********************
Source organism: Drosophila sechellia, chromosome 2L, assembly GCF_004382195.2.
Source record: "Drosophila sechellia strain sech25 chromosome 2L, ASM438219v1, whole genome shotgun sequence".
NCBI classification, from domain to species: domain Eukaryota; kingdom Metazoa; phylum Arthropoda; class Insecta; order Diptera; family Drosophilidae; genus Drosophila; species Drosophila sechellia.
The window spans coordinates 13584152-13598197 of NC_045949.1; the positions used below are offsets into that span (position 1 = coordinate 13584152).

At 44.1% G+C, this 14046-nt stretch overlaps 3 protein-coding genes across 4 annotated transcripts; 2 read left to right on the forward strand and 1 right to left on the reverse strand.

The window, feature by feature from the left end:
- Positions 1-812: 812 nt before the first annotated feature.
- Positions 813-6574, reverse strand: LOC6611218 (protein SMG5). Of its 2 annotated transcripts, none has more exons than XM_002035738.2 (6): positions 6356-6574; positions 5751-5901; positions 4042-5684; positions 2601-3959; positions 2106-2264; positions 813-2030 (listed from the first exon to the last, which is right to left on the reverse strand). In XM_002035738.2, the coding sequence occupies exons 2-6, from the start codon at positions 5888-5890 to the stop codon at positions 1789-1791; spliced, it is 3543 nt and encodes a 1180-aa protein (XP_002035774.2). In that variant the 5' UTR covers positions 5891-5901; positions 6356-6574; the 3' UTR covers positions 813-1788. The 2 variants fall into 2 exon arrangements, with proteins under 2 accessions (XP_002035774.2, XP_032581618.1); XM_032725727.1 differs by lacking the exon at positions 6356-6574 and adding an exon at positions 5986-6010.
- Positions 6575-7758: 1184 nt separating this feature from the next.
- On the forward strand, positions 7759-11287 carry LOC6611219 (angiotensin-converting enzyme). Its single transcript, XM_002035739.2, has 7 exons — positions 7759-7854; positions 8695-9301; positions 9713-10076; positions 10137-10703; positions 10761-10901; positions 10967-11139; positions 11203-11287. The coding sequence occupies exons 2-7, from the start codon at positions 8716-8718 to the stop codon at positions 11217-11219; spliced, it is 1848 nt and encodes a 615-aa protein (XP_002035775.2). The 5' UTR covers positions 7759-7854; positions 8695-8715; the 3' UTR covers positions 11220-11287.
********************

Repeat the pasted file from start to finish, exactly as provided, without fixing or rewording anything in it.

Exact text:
Source organism: Drosophila sechellia, chromosome 2L, assembly GCF_004382195.2.
Source record: "Drosophila sechellia strain sech25 chromosome 2L, ASM438219v1, whole genome shotgun sequence".
NCBI classification, from domain to species: domain Eukaryota; kingdom Metazoa; phylum Arthropoda; class Insecta; order Diptera; family Drosophilidae; genus Drosophila; species Drosophila sechellia.
The window spans coordinates 13584152-13598197 of NC_045949.1; the positions used below are offsets into that span (position 1 = coordinate 13584152).

At 44.1% G+C, this 14046-nt stretch overlaps 3 protein-coding genes across 4 annotated transcripts; 2 read left to right on the forward strand and 1 right to left on the reverse strand.

The window, feature by feature from the left end:
- Positions 1-812: 812 nt before the first annotated feature.
- Positions 813-6574, reverse strand: LOC6611218 (protein SMG5). Of its 2 annotated transcripts, none has more exons than XM_002035738.2 (6): positions 6356-6574; positions 5751-5901; positions 4042-5684; positions 2601-3959; positions 2106-2264; positions 813-2030 (listed from the first exon to the last, which is right to left on the reverse strand). In XM_002035738.2, the coding sequence occupies exons 2-6, from the start codon at positions 5888-5890 to the stop codon at positions 1789-1791; spliced, it is 3543 nt and encodes a 1180-aa protein (XP_002035774.2). In that variant the 5' UTR covers positions 5891-5901; positions 6356-6574; the 3' UTR covers positions 813-1788. The 2 variants fall into 2 exon arrangements, with proteins under 2 accessions (XP_002035774.2, XP_032581618.1); XM_032725727.1 differs by lacking the exon at positions 6356-6574 and adding an exon at positions 5986-6010.
- Positions 6575-7758: 1184 nt separating this feature from the next.
- On the forward strand, positions 7759-11287 carry LOC6611219 (angiotensin-converting enzyme). Its single transcript, XM_002035739.2, has 7 exons — positions 7759-7854; positions 8695-9301; positions 9713-10076; positions 10137-10703; positions 10761-10901; positions 10967-11139; positions 11203-11287. The coding sequence occupies exons 2-7, from the start codon at positions 8716-8718 to the stop codon at positions 11217-11219; spliced, it is 1848 nt and encodes a 615-aa protein (XP_002035775.2). The 5' UTR covers positions 7759-7854; positions 8695-8715; the 3' UTR covers positions 11220-11287.